Q. How do I plot a set of data in Mathcad?
A. There are two ways to go about this. The first way is to create a range variable i := 0 ; numberofdatapoints - 1. Then fill the vectors x[i and y[i with your data. You do this by typing x[i := and then entering your data points separated by commas. You should see the data appear on your screen in a stack of vertical boxes. Do the same for y[i, and then make a plot, plotting x[i on the horizontal axis, and y[i on the vertical axis. If you have a lot of data points, the second way to do this is to make an ascii file containing the data in columns, separated by a tab or a space, and use the READPRN function to read it in. We suggest you see the User's Guide for more information on this approach. Notice that, after you've got vectors containing your data, there are lots of ways to fit and interpolate between the points, such as the slope, intercept, linterp, and genfit functions.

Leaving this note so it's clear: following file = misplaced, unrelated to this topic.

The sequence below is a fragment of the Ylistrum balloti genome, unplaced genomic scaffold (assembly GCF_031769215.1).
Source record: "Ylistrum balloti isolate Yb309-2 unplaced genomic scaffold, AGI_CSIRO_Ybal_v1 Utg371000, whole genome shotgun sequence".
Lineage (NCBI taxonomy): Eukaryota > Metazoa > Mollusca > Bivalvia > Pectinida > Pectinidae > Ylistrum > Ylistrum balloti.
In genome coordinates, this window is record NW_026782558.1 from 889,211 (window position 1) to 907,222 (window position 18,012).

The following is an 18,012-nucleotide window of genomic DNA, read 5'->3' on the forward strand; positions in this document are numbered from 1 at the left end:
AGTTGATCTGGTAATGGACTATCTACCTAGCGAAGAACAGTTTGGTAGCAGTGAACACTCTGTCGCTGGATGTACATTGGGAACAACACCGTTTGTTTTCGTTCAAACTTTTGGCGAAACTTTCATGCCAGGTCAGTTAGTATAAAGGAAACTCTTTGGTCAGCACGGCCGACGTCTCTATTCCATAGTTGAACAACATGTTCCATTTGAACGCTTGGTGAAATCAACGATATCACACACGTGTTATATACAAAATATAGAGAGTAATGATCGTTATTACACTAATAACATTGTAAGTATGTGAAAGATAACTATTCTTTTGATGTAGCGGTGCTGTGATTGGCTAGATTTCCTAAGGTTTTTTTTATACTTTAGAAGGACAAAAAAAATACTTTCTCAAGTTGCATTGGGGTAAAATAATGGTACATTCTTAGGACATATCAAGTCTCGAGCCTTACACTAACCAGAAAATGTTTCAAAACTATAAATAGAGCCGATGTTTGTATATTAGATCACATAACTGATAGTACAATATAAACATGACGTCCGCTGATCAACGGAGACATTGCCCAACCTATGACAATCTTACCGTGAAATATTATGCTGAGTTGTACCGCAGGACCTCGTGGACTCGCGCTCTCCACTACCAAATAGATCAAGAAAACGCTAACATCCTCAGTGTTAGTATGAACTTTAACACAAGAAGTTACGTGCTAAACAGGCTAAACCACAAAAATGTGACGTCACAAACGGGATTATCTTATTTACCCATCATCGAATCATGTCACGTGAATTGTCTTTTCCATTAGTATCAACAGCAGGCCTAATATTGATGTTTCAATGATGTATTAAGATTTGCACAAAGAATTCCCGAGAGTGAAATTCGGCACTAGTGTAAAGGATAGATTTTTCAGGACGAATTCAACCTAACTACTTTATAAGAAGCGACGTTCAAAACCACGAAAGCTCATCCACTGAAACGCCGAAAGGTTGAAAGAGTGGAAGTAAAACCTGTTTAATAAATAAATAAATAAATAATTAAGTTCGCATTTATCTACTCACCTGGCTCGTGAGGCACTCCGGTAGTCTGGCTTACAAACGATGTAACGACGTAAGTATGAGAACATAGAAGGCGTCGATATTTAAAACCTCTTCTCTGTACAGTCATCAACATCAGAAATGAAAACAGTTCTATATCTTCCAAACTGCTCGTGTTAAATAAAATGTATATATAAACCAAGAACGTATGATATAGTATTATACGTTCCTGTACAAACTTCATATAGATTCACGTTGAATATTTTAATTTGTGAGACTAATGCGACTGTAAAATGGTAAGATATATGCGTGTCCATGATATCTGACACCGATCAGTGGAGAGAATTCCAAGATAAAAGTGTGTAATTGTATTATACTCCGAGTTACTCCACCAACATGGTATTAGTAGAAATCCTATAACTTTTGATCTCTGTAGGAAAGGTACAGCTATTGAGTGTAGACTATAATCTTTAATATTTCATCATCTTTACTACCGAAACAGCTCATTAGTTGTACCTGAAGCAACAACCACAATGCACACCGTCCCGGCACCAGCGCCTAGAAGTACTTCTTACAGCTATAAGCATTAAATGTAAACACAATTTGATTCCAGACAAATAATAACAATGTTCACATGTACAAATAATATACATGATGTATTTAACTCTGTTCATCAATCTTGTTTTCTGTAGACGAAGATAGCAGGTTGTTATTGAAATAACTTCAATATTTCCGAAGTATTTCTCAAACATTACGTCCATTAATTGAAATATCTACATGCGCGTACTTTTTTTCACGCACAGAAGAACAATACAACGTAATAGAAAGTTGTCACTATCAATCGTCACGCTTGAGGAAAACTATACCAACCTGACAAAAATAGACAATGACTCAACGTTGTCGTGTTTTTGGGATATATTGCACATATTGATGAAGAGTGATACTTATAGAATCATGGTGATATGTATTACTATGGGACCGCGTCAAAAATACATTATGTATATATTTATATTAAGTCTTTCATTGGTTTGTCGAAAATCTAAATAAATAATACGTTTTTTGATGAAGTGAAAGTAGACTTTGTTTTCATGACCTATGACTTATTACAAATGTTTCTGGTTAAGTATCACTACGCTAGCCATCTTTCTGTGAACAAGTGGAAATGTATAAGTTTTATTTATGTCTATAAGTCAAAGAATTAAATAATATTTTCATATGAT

Formatting Problems

Q. Why do several regions in my worksheet overlap?
A. The display and printing of the same worksheet may vary on different computers depending on printer drivers and display settings.  Bitmaps will resize depending on the printer driver chosen, and this may also cause regions to overlap.  The solution in either case is to resize and/or move the regions individually to suit your PC configuration.